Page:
Herbicide recommendations for controlling clover

Editor’s note: This article is from the archives of the MSU Crop Advisory Team Alerts. Check the label of any pesticide referenced to ensure your use is included.

It sure seems like there has been a lot of clover this year. It may be that there is more clover, or it could be that it is flowering more profusely than other years. In most cases the clover is going to be an indication of nutrient depleted soils. This can be seen in lawns where the homeowners recently installed an irrigation system and use it too much. The most common occurrences are in lawns that have not been fertilized since seeding or sodding.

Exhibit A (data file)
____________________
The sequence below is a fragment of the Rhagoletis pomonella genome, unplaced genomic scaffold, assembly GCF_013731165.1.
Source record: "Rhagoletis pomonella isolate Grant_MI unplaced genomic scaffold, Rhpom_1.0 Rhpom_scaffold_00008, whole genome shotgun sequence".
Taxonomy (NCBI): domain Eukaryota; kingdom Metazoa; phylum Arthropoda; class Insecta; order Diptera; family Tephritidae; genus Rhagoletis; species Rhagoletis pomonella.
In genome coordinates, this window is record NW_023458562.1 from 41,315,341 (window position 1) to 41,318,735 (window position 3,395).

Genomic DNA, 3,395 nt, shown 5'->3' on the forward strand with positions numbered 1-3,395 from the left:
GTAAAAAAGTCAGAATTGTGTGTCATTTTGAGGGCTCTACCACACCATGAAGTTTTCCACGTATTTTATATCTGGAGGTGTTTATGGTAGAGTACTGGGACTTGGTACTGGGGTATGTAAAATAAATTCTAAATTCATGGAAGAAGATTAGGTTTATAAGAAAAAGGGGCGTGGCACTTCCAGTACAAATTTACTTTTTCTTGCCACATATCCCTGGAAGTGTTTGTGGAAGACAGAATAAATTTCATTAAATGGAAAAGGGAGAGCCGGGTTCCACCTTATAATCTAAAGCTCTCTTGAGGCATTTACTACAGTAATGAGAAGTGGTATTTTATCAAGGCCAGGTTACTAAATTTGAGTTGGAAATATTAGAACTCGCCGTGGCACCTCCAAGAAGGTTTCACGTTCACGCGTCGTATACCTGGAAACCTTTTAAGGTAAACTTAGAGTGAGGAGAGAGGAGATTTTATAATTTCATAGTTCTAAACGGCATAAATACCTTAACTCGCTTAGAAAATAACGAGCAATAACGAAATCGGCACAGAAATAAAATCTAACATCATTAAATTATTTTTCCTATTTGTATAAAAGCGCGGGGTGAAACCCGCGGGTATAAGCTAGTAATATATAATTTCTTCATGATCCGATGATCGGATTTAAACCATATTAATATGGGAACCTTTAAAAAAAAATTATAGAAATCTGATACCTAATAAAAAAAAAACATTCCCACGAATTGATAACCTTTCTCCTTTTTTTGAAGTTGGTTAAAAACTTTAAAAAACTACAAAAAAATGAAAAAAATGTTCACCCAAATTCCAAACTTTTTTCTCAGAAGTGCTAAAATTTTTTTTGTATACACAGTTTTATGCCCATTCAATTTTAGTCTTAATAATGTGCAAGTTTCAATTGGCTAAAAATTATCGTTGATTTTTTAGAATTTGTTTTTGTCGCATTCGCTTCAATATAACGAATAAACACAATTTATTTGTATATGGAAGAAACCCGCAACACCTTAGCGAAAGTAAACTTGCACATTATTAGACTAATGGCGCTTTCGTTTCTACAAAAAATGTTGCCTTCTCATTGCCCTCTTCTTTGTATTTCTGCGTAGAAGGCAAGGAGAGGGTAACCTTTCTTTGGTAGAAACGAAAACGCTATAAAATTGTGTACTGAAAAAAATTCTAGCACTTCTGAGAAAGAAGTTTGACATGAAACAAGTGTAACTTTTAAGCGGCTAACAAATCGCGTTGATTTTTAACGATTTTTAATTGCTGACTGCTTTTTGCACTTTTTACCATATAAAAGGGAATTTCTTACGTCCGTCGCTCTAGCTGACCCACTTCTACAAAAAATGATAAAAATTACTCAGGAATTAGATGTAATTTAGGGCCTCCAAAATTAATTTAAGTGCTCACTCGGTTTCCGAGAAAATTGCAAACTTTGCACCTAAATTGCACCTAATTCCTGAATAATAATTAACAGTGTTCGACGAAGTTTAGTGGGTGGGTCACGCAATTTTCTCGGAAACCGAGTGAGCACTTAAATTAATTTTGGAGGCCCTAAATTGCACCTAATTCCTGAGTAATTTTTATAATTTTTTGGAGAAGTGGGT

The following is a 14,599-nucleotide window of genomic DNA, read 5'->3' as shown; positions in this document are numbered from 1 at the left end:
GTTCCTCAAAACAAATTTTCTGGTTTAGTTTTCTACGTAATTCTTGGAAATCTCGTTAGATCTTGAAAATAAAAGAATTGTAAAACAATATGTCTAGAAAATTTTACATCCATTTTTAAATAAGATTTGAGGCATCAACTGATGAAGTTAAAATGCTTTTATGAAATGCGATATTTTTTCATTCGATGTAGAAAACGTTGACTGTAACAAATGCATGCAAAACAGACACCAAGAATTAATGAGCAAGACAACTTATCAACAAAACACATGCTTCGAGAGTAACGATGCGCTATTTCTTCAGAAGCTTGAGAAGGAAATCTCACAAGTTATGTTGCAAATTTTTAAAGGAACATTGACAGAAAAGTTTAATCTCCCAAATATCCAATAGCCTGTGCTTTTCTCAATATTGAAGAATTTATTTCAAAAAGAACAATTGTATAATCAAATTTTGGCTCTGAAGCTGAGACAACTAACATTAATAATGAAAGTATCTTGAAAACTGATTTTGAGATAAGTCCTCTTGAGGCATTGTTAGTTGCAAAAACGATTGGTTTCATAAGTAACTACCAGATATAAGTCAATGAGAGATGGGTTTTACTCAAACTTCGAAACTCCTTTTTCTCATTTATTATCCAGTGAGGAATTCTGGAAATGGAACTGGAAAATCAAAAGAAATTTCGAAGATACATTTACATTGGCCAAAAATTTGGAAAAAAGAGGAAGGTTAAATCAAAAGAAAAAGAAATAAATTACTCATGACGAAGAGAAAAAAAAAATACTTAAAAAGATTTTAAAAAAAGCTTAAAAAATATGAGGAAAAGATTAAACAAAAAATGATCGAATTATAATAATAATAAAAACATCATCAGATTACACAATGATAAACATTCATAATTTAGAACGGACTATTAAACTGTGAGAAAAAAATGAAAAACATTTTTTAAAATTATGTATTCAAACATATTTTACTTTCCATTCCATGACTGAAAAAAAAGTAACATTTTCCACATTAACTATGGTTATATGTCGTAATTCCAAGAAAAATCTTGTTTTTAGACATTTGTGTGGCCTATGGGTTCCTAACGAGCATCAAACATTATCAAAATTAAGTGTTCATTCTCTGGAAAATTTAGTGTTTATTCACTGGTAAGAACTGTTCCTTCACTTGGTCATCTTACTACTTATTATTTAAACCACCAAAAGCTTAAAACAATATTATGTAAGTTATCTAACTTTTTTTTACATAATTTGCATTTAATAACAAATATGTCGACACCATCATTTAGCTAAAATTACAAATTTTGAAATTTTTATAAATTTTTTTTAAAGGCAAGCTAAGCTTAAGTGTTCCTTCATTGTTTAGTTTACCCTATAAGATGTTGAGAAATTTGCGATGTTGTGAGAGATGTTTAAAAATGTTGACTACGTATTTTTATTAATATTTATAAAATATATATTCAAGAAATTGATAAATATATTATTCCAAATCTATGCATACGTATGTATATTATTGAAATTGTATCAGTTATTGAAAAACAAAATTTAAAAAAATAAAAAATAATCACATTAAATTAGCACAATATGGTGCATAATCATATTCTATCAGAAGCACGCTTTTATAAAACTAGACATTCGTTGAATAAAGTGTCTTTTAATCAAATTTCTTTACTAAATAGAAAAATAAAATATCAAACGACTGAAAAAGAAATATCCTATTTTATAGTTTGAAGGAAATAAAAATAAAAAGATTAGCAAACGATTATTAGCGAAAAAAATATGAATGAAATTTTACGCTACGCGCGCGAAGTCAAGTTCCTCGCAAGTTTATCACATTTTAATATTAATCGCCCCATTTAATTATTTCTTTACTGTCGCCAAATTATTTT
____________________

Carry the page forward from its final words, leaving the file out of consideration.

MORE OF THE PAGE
The new fast acting herbicide compounds like carefentrazone and sulfentrazone are very effective on clover in the summer time. These products work really fast but often don’t move into the roots. You may have to re-treat this fall to control the root system. You can find sulfentrazone in the Spectracide Weed Stop 2X products at the big box stores. Another option for clover would be Drive (a.i. quinclorac), which is probably harder to find but is carried by some of the smaller garden centers. Drive offers excellent control of crabgrass, dandelion and clover. The garden centers can order Drive in 1oz bottles that retail for $17 to $20. Obviously, increased nitrogen fertilization is the key to reducing the competitive vigor of clover from year-to-year. MSU research trials have shown that clover was reduced by 75% over six years by increasing nitrogen fertilization to 3 lb. N/1000 ft. 2/year.

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